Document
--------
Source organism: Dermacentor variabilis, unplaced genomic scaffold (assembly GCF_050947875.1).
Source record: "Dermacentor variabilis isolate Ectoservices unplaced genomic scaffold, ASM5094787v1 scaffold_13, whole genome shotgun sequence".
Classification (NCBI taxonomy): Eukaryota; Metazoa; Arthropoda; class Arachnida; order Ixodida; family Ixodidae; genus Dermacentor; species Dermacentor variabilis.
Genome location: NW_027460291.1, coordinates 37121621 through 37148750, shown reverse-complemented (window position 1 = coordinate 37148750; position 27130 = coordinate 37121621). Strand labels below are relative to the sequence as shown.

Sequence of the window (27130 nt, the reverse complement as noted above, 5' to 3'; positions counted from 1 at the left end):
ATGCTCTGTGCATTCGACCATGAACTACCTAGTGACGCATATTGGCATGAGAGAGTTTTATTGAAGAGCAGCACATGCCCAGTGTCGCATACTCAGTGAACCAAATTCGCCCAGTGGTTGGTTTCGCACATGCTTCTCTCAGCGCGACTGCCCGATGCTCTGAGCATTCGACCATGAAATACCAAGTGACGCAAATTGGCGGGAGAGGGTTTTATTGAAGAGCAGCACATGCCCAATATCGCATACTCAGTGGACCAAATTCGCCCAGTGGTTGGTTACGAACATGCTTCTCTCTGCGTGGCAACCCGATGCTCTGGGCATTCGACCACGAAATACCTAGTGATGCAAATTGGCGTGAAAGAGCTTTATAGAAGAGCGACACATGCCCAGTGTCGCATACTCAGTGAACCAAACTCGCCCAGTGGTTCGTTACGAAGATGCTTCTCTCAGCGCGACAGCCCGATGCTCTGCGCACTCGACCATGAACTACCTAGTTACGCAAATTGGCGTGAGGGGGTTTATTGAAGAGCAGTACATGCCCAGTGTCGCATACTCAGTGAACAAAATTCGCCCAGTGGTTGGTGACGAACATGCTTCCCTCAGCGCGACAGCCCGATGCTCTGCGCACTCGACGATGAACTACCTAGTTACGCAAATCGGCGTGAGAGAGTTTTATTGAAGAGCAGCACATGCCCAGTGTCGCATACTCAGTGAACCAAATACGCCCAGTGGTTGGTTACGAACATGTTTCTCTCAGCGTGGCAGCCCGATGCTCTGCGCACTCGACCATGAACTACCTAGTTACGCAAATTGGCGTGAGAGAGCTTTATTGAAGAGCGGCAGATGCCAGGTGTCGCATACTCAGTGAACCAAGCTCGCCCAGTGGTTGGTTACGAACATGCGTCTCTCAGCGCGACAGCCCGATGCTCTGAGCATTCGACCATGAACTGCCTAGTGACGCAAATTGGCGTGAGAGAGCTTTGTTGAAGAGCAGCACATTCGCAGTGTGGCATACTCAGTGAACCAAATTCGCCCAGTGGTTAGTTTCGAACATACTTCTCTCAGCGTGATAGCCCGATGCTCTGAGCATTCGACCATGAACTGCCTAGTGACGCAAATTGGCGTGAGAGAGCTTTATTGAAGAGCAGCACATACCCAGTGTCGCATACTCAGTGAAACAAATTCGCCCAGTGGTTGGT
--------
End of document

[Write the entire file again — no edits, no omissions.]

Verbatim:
Source organism: Dermacentor variabilis, unplaced genomic scaffold (assembly GCF_050947875.1).
Source record: "Dermacentor variabilis isolate Ectoservices unplaced genomic scaffold, ASM5094787v1 scaffold_13, whole genome shotgun sequence".
Classification (NCBI taxonomy): Eukaryota; Metazoa; Arthropoda; class Arachnida; order Ixodida; family Ixodidae; genus Dermacentor; species Dermacentor variabilis.
Genome location: NW_027460291.1, coordinates 37121621 through 37148750, shown reverse-complemented (window position 1 = coordinate 37148750; position 27130 = coordinate 37121621). Strand labels below are relative to the sequence as shown.

Sequence of the window (27130 nt, the reverse complement as noted above, 5' to 3'; positions counted from 1 at the left end):
ATGCTCTGTGCATTCGACCATGAACTACCTAGTGACGCATATTGGCATGAGAGAGTTTTATTGAAGAGCAGCACATGCCCAGTGTCGCATACTCAGTGAACCAAATTCGCCCAGTGGTTGGTTTCGCACATGCTTCTCTCAGCGCGACTGCCCGATGCTCTGAGCATTCGACCATGAAATACCAAGTGACGCAAATTGGCGGGAGAGGGTTTTATTGAAGAGCAGCACATGCCCAATATCGCATACTCAGTGGACCAAATTCGCCCAGTGGTTGGTTACGAACATGCTTCTCTCTGCGTGGCAACCCGATGCTCTGGGCATTCGACCACGAAATACCTAGTGATGCAAATTGGCGTGAAAGAGCTTTATAGAAGAGCGACACATGCCCAGTGTCGCATACTCAGTGAACCAAACTCGCCCAGTGGTTCGTTACGAAGATGCTTCTCTCAGCGCGACAGCCCGATGCTCTGCGCACTCGACCATGAACTACCTAGTTACGCAAATTGGCGTGAGGGGGTTTATTGAAGAGCAGTACATGCCCAGTGTCGCATACTCAGTGAACAAAATTCGCCCAGTGGTTGGTGACGAACATGCTTCCCTCAGCGCGACAGCCCGATGCTCTGCGCACTCGACGATGAACTACCTAGTTACGCAAATCGGCGTGAGAGAGTTTTATTGAAGAGCAGCACATGCCCAGTGTCGCATACTCAGTGAACCAAATACGCCCAGTGGTTGGTTACGAACATGTTTCTCTCAGCGTGGCAGCCCGATGCTCTGCGCACTCGACCATGAACTACCTAGTTACGCAAATTGGCGTGAGAGAGCTTTATTGAAGAGCGGCAGATGCCAGGTGTCGCATACTCAGTGAACCAAGCTCGCCCAGTGGTTGGTTACGAACATGCGTCTCTCAGCGCGACAGCCCGATGCTCTGAGCATTCGACCATGAACTGCCTAGTGACGCAAATTGGCGTGAGAGAGCTTTGTTGAAGAGCAGCACATTCGCAGTGTGGCATACTCAGTGAACCAAATTCGCCCAGTGGTTAGTTTCGAACATACTTCTCTCAGCGTGATAGCCCGATGCTCTGAGCATTCGACCATGAACTGCCTAGTGACGCAAATTGGCGTGAGAGAGCTTTATTGAAGAGCAGCACATACCCAGTGTCGCATACTCAGTGAAACAAATTCGCCCAGTGGTTGGT